JRS Indonesia met *Noor, an ethnic Rohingya from Buthidaung town in Rhakine State, Myanmar, in Cisarua at the end of October 2012. His story is a harrowing tale of struggle and survival in the face of poverty and persecution.
Cisarua, 13 November 2012 — Eight years ago after we celebrated Eid Al-Adha, a four-day Islamic religious holiday, my family was swimming in the seaside when suddenly the army came and took the men away. For three days we were forced to porter, carrying heavy loads of up to 60 kg on our backs for kilometres at a time.
One of my relatives was too weak, and they beat him until his head was bleeding. I tried to help him but an officer saw and beat me until I fell to the ground, losing a few teeth and a bloody face. We were dismissed at the end of the week, but had to find our own way home with food or guidance.
This is a normal part of life as a Rohingya in Rakhine state, on the western coast of Myanmar. We have no access to citizenship and cannot move freely, except to certain places at limited times. We lived under the threat that the government would come and take our land and give it to others. We were also restricted in practicing our religion, Islam.
Our temporary ID cards are not even accepted in most public services, such as hospitals. Many of our schools have been closed. We are forbidden to go to university. With limited access to education, we are only eligible for petty jobs. When I lived there, like many others in my village, I planted vegetables and grew my own food. Although we could grow many things, we were not allowed to go to town to sell it.
Military abuse makes our lives even harder. Many people are randomly taken away, tortured, and never return. People dying or disappearing is not something unfamiliar to us.
Abandoned in Indonesia
If any of us has money, we try to find a way out of the country to the nearest country in order to escape the persecution. My father urged me to find a safe place where I could work, so I went to Malaysia through Cambodia and Thailand. I worked there illegally for six years, and eventually managed to save enough money for a trip Australia.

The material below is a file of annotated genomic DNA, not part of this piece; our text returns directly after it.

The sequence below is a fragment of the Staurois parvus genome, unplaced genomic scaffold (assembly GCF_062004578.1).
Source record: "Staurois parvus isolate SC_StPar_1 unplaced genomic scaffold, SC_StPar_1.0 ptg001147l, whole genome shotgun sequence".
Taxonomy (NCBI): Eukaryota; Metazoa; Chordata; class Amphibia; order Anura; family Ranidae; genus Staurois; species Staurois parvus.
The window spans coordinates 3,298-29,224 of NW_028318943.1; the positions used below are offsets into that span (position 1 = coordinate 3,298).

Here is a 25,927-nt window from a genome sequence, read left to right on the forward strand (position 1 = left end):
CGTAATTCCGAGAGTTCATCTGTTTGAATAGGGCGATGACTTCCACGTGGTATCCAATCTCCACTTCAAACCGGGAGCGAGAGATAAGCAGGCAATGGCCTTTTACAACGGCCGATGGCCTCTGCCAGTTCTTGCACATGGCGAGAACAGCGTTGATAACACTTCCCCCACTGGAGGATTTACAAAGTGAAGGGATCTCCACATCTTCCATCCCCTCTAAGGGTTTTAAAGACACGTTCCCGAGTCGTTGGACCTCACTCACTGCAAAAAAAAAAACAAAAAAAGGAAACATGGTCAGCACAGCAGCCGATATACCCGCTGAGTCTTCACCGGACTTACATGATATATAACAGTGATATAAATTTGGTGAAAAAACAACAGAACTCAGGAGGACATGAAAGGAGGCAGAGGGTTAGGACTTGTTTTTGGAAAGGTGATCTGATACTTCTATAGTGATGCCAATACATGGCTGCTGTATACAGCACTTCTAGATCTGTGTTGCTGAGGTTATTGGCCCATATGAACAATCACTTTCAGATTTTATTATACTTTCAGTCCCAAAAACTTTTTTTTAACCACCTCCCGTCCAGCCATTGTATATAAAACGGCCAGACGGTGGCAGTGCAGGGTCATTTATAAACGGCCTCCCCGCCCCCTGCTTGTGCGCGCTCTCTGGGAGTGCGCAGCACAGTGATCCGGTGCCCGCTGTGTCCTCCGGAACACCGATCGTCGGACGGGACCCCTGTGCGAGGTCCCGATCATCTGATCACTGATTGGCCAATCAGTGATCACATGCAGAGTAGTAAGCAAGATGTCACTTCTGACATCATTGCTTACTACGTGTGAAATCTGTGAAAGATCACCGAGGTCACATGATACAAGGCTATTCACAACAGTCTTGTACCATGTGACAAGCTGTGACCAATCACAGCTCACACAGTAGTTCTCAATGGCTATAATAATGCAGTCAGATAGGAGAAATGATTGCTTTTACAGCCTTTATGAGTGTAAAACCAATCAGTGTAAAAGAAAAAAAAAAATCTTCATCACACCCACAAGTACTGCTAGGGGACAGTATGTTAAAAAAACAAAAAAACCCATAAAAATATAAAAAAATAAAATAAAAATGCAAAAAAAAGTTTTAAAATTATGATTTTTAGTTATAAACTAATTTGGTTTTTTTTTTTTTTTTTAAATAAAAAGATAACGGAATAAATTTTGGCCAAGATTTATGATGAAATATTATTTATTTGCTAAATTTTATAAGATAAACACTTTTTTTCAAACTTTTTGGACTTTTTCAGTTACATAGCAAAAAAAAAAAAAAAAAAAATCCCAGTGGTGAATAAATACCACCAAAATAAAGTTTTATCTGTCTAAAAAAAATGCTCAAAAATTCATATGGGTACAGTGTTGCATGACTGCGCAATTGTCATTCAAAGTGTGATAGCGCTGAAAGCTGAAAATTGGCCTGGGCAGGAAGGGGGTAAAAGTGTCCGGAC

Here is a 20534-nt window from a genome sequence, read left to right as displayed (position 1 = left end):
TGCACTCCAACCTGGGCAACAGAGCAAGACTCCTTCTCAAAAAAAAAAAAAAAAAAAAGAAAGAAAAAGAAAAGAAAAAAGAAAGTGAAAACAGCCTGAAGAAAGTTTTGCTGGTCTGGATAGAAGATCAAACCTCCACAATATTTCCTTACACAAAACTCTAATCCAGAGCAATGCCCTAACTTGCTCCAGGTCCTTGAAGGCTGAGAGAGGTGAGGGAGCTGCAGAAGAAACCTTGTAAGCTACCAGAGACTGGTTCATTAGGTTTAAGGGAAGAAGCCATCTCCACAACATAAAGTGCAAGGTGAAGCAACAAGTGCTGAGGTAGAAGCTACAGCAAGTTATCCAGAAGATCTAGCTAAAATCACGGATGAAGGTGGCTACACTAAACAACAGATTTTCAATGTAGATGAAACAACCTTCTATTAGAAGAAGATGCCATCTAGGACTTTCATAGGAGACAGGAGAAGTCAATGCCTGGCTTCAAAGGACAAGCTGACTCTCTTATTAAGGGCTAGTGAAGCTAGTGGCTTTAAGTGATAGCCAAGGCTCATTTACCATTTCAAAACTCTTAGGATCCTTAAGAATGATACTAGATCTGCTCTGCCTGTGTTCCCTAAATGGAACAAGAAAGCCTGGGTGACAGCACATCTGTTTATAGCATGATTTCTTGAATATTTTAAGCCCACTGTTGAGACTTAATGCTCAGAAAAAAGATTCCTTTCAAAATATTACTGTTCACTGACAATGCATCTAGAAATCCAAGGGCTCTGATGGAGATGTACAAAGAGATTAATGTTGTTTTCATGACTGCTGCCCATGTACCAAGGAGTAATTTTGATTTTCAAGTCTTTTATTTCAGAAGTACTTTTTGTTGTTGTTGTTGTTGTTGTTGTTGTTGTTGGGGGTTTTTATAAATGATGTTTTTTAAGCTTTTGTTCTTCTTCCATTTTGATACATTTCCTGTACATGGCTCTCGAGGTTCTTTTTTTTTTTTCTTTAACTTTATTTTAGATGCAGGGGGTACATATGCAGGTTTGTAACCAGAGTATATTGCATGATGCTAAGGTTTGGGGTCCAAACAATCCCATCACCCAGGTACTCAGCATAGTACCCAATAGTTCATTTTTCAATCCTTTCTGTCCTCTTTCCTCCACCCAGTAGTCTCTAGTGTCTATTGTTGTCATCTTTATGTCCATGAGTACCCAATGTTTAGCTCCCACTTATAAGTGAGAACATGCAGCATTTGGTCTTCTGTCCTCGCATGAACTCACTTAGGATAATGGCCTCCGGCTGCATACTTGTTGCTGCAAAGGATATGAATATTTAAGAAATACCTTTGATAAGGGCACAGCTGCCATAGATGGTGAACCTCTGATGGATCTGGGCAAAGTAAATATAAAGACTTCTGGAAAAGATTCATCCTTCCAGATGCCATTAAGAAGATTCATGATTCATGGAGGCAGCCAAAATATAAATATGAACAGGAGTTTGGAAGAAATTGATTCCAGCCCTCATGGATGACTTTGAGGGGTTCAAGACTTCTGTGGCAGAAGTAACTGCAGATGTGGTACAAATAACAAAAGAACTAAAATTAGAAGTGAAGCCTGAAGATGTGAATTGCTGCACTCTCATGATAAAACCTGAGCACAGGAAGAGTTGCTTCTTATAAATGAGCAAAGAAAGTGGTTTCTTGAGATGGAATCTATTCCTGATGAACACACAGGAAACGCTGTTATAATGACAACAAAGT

An agent offered to take me, my wife, and family along with 16 other persons, from Malaysia to Australia by boat. After two nights of sailing, many passengers were seasick, so the captain left us in a hotel in Indonesia, promising that he would return after one or two days. One week later we were still waiting.
When we realized that we had been abandoned, the hotel manager forced us to leave as the hotel had only been paid for two nights. I did not know what to do. I decided to try to reach the UNHCR office in Jakarta. A local man said could get us tickets for one million Indonesian rupiah, or roughly US $104, per ticket. I only had 200 Malaysian ringgit, or US $65.33, in my pocket. I gave him my wife’s bracelet, which cost 1400 Malaysian ringgit, or US $458. He gave me four bus tickets to Jakarta and some cash in return. I had no other choice.
We travelled for three days before reaching Tanggerang, a city 25 km west of Jakarta. We took a taxi to the UNHCR office but when we arrived, it was closed so we decided to return the next day. We couldn’t pay for a hotel, but the manager kindly gave us a reduced rate of only 100.000 rupiah, or US$10.40. The taxi to the UNHCR had been more than two times that.
The next day we applied for refugee status at the UNHCR, and there was nothing left to do but wait for the decision. I knew the money we had left would not last long. Luckily we made an Indonesian friend, and he helped us to survive for the next two months. We found a cheap room to rent in Ciawi, a small town in West Java close to Jakarta, and currently live there.
Waiting with empty pockets
When our money ran out, I was desperate. Without access to employment, we had no way to earn money. I went to the detention centre to ask to be arrested, but was asked to leave after one night.
Two months later, my wife and niece made contact with Church World Service (CWS), an international humanitarian organisation. CWS gave us a small stipend, and referred us to JRS so that each of us could receive more support.
My situation in Indonesia is not easy, especially because I am not allowed to work here. Our survival depends on the little money given by charity. However, I feel safe, because I can practice my religion as Muslim here freely, and I have no problem with local people in the neighborhood or anywhere In Indonesia.
Right now our biggest concern is how to survive while we wait for the UNHCR decision. My only hope for the future is refugee status. I pray that UNHCR will announce the decision soon so we can move to another country to build our lives. I don’t care what country it is, but it would be hard to stay in Indonesia because it is poor, and a lot of people live difficult lives here.
I hope that one day we can finally realise our dreams of living safe, dignified lives where we are treated as human beings with rights, and my children can have an education and opportunities.
*The name has been changed to protect identity.